The Burkini is an amalgamation of two different garments: the Burqa, a garment covering the face and body worn by Muslim women, and the two-piece Bikini bathing suit. Australian designer Aheda Zanetti designed the Burkini — trademarking it as the Burqini — in the early 2000’s to help her niece participate in school sports and beach culture, while adhering to Islamic modesty tenets. The ensemble combines loose leggings and a roomy tunic top with an attached, close-fitting head covering; colored stripes or transfers decorate the bust to further camouflage the body’s shape. The Burkini has proved popular not only with Muslim women but also with women from other cultural and religious backgrounds who feel disenchanted by other forms of swimwear, are concerned with modesty from other perspectives, or who wear it as a precaution against sun exposure.
Burkini Headpiece Detail
The Burkini has bean a lightning rod for larger tensions between Islamic and Western cultures. Since August 2016, following a terrorist attack in Nice, for example, some cities in southern France banned the garment on public beaches.
Photographed as Part of the Exhibit, Items: Is Fashion Modern, on View Through January 28th, 2018 at The Museum of Modern Art in NYC.
Curtiss Cook Jr. and Kerwin Johnson Jr. Star in Naz & Maalik (All Images Courtesy of Wolfe Video)
One day in the life of a pair of Brooklyn teenagers moves beyond their typical routine to mark an emotional turning point in the lives of the two best friends in Naz & Maalik; an engaging new film from screenwriter/director Jay Dockendorf. The film’s dynamic script is based on a first-person account from one of Dockendorf’s former neighbors; a gay Muslim man who revealed his own experience as a teenager living in Brooklyn, at a time when the NYPD and FBI were spying on Muslims across the country. In Bed-Stuy (Bedford Stuyvesant, a heavily African American neighborhood of Brooklyn) in particular, COPs would infiltrate mosques with undercover agents, coerce civilians arrested for petty crimes into becoming informants and conduct door-to-door interviews with Muslim citizens in front of their homes. The overbearing presence of the police created a charged environment, and a similar atmosphere of consistent tension infiltrates this bittersweet coming-of-age story that is expertly directed and acted.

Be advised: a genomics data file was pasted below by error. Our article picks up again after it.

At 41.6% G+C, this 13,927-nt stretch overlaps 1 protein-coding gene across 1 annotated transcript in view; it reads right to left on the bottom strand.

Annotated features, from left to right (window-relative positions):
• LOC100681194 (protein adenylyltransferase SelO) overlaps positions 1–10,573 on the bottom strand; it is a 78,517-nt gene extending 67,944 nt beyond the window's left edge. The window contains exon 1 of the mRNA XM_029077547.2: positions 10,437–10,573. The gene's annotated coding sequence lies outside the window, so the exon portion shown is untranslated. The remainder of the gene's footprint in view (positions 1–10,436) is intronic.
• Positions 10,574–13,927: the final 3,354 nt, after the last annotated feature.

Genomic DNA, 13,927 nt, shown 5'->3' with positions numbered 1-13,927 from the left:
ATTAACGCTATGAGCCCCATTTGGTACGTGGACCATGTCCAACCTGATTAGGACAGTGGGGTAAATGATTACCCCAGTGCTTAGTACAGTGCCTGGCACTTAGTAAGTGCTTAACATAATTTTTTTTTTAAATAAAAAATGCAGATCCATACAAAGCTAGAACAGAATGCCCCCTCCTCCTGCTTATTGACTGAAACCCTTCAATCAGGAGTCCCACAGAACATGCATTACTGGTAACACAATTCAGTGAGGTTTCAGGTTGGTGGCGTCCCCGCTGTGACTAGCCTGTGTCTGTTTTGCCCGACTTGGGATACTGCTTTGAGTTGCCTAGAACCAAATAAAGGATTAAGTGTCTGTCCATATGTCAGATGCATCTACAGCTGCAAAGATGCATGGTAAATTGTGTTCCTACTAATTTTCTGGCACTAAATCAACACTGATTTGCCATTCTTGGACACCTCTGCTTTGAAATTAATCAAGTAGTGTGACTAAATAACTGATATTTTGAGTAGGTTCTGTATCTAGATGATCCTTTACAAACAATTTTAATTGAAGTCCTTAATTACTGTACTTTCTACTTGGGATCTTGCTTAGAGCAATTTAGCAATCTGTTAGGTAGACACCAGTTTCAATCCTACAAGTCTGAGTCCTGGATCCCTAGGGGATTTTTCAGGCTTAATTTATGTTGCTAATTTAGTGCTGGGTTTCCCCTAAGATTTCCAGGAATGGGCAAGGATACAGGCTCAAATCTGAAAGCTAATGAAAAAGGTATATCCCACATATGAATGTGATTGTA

Portrayed by Curtiss Cook Jr. (Maalik) and Kerwin Johnson Jr. (Naz), two young actors both making their feature film debut in these roles, Naz and Maalik spend their days together, earning cash by selling Lotto tickets, Saint cards, candy and scented oils on the streets of their neighborhood, as well as while riding the subway lines. Their faith is also made evident, as they make a stop at a local mosque during their day to pray with the faithful. Their bond of friendship is fast and tight, and, as we learn early on, their relationship has only just taken a romantic turn — something that Naz is way more comfortable with than Maalik. As devout Muslims, their love is forbidden, and it doesn’t help that Maalik’s bratty younger sister has already threatened to “out” the couple to their parents. As if being a teenager wasn’t hard enough.
And then there’s the matter of that FBI agents that starts following the boys’ every move…
As their story unfolds naturally, Naz & Maalik takes on many hot-button issues — racial profiling, religion, sexuality — as the streets and subway trains of Brooklyn advance the backstory of just who these kids are without a need for superfluous narrative dialogue. In fact, to suggest that Brooklyn is also a main character in the film is not out of line.
Naz & Maalik isn’t so much a film about easy resolution as it is about tackling life’s curve balls and trying to stay true to yourself and your beliefs while also embracing the uncertainty of new love. Naz and Maalik are extremely likable characters and their story is both straightforward and nuanced, and highly engaging overall. The film’s original score, also written by Dockendorf is also fantastic. I can’t say enough good things about this film.